Pyoverdine is synthesized from amino acid precursors by non-ribosomal peptide synthetase enzymes (NRPS) [7,8]. It is pyoverdine that provides the fluorescent Pseudomonas species with their defining fluorescence and yellow-green pigmentation under conditions of iron limitation [9]. These properties derive from an invariant dihydroxyquinoline chromophore, to which is attached an acyl moiety and a strain-specific peptide side chain [10]. More than 50 different pyoverdine structures have been described to date [11] and the variability of the peptide side chain of pyoverdines from different strains reflects rapid evolution of both the NRPS that synthesize this side chain and the outer membrane receptors that recognize ferric pyoverdine [12]. Analysis of the pyoverdine locus of different P. aeruginosa strains indicated that it is the most divergent region in the core genome and that its evolution has been substantially shaped by horizontal gene transfer [12,13]. The diversification of pyoverdine structures is particularly interesting when viewed in the context of NRPS manipulation experiments [14-16] - the wide variety of pyoverdine structures that has resulted from natural recombination of a limited pool of NRPS modules provides clues as to how nature has overcome the barriers that frequently limit artificial recombination of NRPS enzymes [16,17]. Moreover, the ability to detect pyoverdine production at nanomolar levels by UV-fluorescent screening [18] makes the pyoverdine synthetases potentially a very attractive model system to study NRPS recombination. However, in terms of providing 'raw material' for such work, the only biochemical analysis of a pyoverdine NRPS to date focused on the L-threonine incorporating enzyme PvdD of P. aeruginosa PAO1 [19]. In the work described here we aimed to expand this focus to the NRPS enzymes of another fluorescent pseudomonad, Pseudomonas syringae pv. phaseolicola 1448a (P. syringae 1448a), which secretes an alternative form of pyoverdine to PAO1.

During the course of this study, pyoverdine null mutants were generated, revealing that P. syringae 1448a (like P. syringae pathovars syringae B728a [20], syringae 22d/93 [21], and glycinea 1a/96 [21]) produces achromobactin as a secondary siderophore. In contrast to pyoverdine, achromobactin is synthesized by a mechanism that is entirely independent of NRPS enzymes [22]. NRPS-independent siderophores have been studied far less intensively than their NRPS-dependent counterparts, and their mechanisms of synthesis have only recently begun to be deciphered. Three types (A, B and C) of NRPS-independent siderophore synthetase enzymes have been identified to date, each responsible for the attachment of a different functional group to a citric acid backbone [22,23]. The achromobactin biosynthetic pathway is a particularly valuable resource for the study of these enzymes as it relies on the action of all three types of synthetase [22,24]. Achromobactin has been shown to be important for virulence in Dickeya dadantii (formerly Erwinia chrysanthemi) [25], and both pyoverdine and achromobactin contribute to epiphytic fitness of P. syringae pv. syringae 22d/93 [21], but the contribution of siderophores to virulence of P. syringae 1448a has not previously been characterized. We therefore examined the roles of both achromobactin and pyoverdine in virulence of P. syringae 1448a, as well as their relative contribution to iron uptake and growth under more precisely defined conditions.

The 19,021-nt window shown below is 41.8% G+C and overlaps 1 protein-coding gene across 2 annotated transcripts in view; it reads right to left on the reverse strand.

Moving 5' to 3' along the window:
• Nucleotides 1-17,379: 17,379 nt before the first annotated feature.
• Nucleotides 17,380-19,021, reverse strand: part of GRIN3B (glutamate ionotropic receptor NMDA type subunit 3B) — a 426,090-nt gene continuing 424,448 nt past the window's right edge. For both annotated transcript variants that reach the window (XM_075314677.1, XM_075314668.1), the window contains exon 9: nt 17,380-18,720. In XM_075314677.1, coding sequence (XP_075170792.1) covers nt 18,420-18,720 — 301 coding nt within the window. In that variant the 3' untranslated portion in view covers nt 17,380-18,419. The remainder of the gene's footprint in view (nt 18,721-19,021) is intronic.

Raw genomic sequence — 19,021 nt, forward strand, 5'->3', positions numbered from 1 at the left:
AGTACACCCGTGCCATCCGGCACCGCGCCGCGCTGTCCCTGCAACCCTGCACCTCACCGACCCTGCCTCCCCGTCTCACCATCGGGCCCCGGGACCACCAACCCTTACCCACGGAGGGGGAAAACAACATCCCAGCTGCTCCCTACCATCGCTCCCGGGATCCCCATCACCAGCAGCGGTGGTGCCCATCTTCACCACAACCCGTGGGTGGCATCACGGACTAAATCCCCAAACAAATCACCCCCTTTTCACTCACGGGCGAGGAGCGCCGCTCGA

Results

Identification and in silico characterization of the P. syringae 1448a pyoverdine locus

The biosynthesis of pyoverdine has been most extensively studied in P. aeruginosa PAO1 and most, if not all, of the genes required for pyoverdine synthesis in this strain have now been identified [6,10,26]. Ravel and Cornelis [8] used the PAO1 pyoverdine genetic locus as a blueprint for annotation of the pyoverdine loci from three other fluorescent pseudomonads, including P. syringae pv. tomato DC3000. We adopted a similar strategy to interrogate the P. syringae 1448a genome, individually BLASTP searching all of the known PAO1 pyoverdine proteins against the P. syringae 1448a sequence database [27].

The genomic organization of pyoverdine genes in P. syringae 1448a is highly similar to the P. syringae DC3000 genetic locus presented by Ravel and Cornelis [8], but less similar to that of PAO1 (Figure 1A, Table 1). Given the similarity with the P. syringae DC3000 genetic locus and the excellent earlier analysis of Ravel and Cornelis, we confine our analysis of the non-NRPS genes of P. syringae 1448a to two aspects not previously noted by them. The first concerns the only PAO1 gene that clearly lacks an ortholog in P. syringae, pvdF, which encodes an enzyme required for generating the N5-formyl-N5-hydroxyornithine residues that are present in the PAO1 (but not P. syringae) pyoverdine side chain. Instead, P. syringae 1448a contains a gene (Pspph1922; marked * in Figure 1A) that is 37% identical at a predicted protein level to the syrP gene of Pseudomonas syringae pv. syringae. Originally mis-annotated as a putative regulatory gene, SyrP has subsequently been shown to be an aspartate hydroxylase that is required for synthesis of the NRPS-derived phytotoxin syringomycin [28]. On this basis we propose that Pspph1922 very likely catalyzes β-hydroxylation of two hydroxyaspartate residues expected to be present in the P. syringae 1448a pyoverdine side chain (Figure 1B), with equivalent iron-chelating roles to the N5-formyl-N5-hydroxyornithine residues of PAO1 pyoverdine. We also note that P. syringae 1448a contains two orthologs of the PAO1 ferripyoverdine receptor gene fpvA. The predicted products of these genes share 52.5% amino acid identity with one another, and 35.5% (Pspph1927) and 36.0% (Pspph1928) with FpvA from PAO1. PAO1 itself contains a second type I ferripyoverdine receptor gene, fpvB, whose product is 54% identical to FpvA [29]; however in PAO1 this second ferripyoverdine receptor gene lies outside the pyoverdine locus.